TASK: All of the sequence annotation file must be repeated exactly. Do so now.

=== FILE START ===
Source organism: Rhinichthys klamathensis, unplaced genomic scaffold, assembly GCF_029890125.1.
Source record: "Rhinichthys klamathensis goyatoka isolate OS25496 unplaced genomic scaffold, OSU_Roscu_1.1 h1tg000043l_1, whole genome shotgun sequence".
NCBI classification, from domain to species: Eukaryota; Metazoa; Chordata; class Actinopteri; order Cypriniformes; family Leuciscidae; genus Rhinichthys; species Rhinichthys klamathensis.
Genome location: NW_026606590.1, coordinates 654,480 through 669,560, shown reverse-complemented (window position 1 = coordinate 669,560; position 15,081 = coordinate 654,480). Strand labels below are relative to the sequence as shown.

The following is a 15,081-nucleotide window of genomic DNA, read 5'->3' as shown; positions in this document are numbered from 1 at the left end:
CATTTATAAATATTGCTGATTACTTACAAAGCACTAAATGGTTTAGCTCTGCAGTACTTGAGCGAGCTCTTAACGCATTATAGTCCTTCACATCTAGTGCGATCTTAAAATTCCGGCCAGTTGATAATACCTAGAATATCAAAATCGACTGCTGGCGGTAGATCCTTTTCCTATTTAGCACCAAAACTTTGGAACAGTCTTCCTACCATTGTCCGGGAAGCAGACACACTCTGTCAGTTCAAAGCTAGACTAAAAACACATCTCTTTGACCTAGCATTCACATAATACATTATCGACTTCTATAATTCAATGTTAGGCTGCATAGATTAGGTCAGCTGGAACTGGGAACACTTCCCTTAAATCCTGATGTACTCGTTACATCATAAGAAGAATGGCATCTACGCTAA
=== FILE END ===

Source organism: Rhinichthys klamathensis, unplaced genomic scaffold, assembly GCF_029890125.1.
Source record: "Rhinichthys klamathensis goyatoka isolate OS25496 unplaced genomic scaffold, OSU_Roscu_1.1 h1tg000043l_1, whole genome shotgun sequence".
NCBI classification, from domain to species: Eukaryota; Metazoa; Chordata; class Actinopteri; order Cypriniformes; family Leuciscidae; genus Rhinichthys; species Rhinichthys klamathensis.
Genome location: NW_026606590.1, coordinates 654,480 through 669,560, shown reverse-complemented (window position 1 = coordinate 669,560; position 15,081 = coordinate 654,480). Strand labels below are relative to the sequence as shown.

The following is a 15,081-nucleotide window of genomic DNA, read 5'->3' as shown; positions in this document are numbered from 1 at the left end:
CATTTATAAATATTGCTGATTACTTACAAAGCACTAAATGGTTTAGCTCTGCAGTACTTGAGCGAGCTCTTAACGCATTATAGTCCTTCACATCTAGTGCGATCTTAAAATTCCGGCCAGTTGATAATACCTAGAATATCAAAATCGACTGCTGGCGGTAGATCCTTTTCCTATTTAGCACCAAAACTTTGGAACAGTCTTCCTACCATTGTCCGGGAAGCAGACACACTCTGTCAGTTCAAAGCTAGACTAAAAACACATCTCTTTGACCTAGCATTCACATAATACATTATCGACTTCTATAATTCAATGTTAGGCTGCATAGATTAGGTCAGCTGGAACTGGGAACACTTCCCTTAAATCCTGATGTACTCGTTACATCATAAGAAGAATGGCATCTACGCTAA